In the vanguard of the then revolutionary “Pop Art” movement, Lichtenstein was best known for his realistic renderings of comic book scenes and characters writ large on the canvas, capturing the essence of what Pop meant, and that is, that anything can be art. Anything at all. Even comic books.
The legend goes that while Lichtenstein and the gallery owner’s backs were turned as they perused his new paintings, they heard a sing-song voice from behind say, “I draw pictures like that.”
Turning, they saw a skinny, funny-looking, wisp of a kid, with pale skin and white-blonde hair and glasses, clutching his own drawings beneath an arm. He had come to the gallery that day without an appointment to show the owner his own stuff, to see if there was any interest.
Of course, the waif-like thing that entered the gallery that day was Andy Warhol, and while Lichtenstein went on to become a world-renowned painter of great acclaim, Warhol went on to change the world.
I guess the story stuck with me for a number of reasons. True or not, it’s a wonderful remembrance of the vibrant art scene in New York City in those days, as the grand masters of Abstract Expressionism gave way to the young turks of Pop; the baton passing from de Kooning, Pollack, and Rothko, to Rauschenberg, Warhol, Stella, and the rest.
Another reason it stuck with me is, it’s a wonderful example of Woody Allen’s truism that 80% of success in life is just showing up, and that day, Andy Warhol showed up.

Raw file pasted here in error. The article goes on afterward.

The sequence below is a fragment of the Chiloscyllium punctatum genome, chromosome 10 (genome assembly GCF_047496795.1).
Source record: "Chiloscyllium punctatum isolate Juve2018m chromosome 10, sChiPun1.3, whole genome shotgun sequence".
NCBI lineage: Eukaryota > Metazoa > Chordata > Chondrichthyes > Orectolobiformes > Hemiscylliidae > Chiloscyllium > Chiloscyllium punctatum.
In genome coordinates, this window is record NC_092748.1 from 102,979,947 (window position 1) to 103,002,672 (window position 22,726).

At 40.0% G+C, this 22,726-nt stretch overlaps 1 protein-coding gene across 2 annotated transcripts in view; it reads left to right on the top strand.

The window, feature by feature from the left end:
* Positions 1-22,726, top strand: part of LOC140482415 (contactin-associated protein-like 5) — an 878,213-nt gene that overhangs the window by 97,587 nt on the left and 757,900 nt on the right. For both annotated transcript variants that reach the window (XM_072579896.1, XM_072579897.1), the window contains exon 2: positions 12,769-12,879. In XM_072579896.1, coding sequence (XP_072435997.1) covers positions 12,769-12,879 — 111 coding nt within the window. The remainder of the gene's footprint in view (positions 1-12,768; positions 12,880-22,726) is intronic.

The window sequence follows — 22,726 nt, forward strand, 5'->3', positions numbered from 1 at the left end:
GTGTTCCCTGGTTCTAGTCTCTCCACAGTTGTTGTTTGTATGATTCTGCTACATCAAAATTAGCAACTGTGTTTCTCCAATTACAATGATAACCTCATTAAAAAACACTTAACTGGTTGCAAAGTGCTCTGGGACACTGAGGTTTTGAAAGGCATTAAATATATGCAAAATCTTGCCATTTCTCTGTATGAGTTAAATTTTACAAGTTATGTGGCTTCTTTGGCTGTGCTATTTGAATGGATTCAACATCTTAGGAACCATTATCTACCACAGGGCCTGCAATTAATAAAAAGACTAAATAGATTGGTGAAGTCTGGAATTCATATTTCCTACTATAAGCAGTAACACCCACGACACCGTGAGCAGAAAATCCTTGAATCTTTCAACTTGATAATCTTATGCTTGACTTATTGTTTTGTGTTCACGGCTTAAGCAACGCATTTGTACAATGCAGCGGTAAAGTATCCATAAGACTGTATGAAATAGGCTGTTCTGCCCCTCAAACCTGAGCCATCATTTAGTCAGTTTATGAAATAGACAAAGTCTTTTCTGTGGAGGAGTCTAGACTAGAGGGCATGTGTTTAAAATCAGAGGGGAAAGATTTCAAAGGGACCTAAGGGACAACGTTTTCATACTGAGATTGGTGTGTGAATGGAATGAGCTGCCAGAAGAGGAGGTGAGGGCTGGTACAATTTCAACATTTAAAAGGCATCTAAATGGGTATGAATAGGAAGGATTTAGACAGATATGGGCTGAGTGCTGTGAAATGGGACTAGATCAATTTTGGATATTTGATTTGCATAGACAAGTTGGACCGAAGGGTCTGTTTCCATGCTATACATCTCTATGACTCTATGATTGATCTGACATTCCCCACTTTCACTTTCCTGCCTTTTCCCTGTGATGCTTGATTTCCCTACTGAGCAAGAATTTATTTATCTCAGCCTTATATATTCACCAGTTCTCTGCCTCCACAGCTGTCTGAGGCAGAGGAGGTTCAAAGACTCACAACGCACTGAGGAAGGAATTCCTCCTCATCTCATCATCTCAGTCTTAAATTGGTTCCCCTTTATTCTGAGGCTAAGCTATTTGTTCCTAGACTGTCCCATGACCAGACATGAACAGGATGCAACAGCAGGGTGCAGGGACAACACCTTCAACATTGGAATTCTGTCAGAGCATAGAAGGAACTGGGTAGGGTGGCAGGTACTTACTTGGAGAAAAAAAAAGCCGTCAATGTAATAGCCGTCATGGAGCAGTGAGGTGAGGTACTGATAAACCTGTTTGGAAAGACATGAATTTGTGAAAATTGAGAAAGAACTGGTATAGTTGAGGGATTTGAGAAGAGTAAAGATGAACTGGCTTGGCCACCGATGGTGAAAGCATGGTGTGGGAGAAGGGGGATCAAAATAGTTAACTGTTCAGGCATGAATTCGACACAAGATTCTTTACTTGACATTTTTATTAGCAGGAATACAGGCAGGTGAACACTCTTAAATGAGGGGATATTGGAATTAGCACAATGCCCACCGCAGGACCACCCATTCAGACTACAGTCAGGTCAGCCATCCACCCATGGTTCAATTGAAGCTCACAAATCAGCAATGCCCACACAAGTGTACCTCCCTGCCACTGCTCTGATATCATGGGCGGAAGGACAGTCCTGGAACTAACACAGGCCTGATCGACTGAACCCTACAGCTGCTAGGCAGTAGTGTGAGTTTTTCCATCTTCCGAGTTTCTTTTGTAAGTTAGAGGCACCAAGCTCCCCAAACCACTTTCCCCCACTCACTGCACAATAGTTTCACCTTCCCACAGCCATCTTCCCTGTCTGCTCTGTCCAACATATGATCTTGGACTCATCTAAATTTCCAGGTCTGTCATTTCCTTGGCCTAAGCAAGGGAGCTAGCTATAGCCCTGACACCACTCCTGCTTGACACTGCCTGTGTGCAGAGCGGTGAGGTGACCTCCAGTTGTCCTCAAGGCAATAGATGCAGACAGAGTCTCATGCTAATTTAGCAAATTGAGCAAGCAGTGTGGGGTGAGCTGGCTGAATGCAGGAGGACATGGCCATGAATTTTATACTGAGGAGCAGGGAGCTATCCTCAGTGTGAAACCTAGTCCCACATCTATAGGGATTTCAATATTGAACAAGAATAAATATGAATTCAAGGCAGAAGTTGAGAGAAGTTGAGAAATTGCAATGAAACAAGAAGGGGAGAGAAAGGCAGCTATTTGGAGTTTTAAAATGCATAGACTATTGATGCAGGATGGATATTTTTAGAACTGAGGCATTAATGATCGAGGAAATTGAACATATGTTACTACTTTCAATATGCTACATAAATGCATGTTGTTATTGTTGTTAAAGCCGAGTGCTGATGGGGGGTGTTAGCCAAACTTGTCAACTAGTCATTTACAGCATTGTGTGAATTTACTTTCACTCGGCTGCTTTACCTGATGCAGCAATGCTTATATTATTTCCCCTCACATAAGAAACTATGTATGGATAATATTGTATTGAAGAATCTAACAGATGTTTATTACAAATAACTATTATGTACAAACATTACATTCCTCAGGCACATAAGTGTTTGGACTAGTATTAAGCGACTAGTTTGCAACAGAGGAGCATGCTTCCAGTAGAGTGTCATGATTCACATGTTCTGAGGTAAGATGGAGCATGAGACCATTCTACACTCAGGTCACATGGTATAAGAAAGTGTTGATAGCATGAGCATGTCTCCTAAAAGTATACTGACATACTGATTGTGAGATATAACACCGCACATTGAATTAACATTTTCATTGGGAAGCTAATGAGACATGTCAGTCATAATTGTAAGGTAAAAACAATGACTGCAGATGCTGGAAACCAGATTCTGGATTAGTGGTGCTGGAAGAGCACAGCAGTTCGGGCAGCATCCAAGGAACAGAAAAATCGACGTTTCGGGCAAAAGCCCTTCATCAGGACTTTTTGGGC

And so, in the spirit of Warhol, if you'll forgive the segue into blatant commercialism (Andy would) . . . I write books like that.
If you’re looking for a (hopefully) humorous cross between Don Quixote, Philip Marlowe, and Ignatius J. Reilly, The Dick Londergan Chronicles (and Hell City in particular) might be for you.
If you enjoy Dan Simmons, Stephen King, or Robert R. McCammon, then the Applewood duo, 21C and Other Sordid Tales, Sumner Gardens, or Adamson’s Rock and Other Stories might be right up your alley.
If you’re looking for Christopher Moore crossed with Willy Wonka (and who isn’t?) then my pirate adventure Swash! might scratch that itch.
Of course, I recognize I’m not even half as good as any of those folks. But I am getting better. And I do take heart that most folks who read them seem to like them (they aren’t coming to my house or my review sections with pitchforks and torches, anyway.)
So please, if you haven’t read them, why not give them a shot? After all, you’ve got nothing to lose. The Kindle does have a refund button.
As for me? I'm just going to carry on.
(PS: You have any interest at all in the New York art scene of the late fifties and beyond, you can't go wrong starting with Calvin Tompkins book, "Off the Wall." Sparked my own interest in art, in all its varied forms.)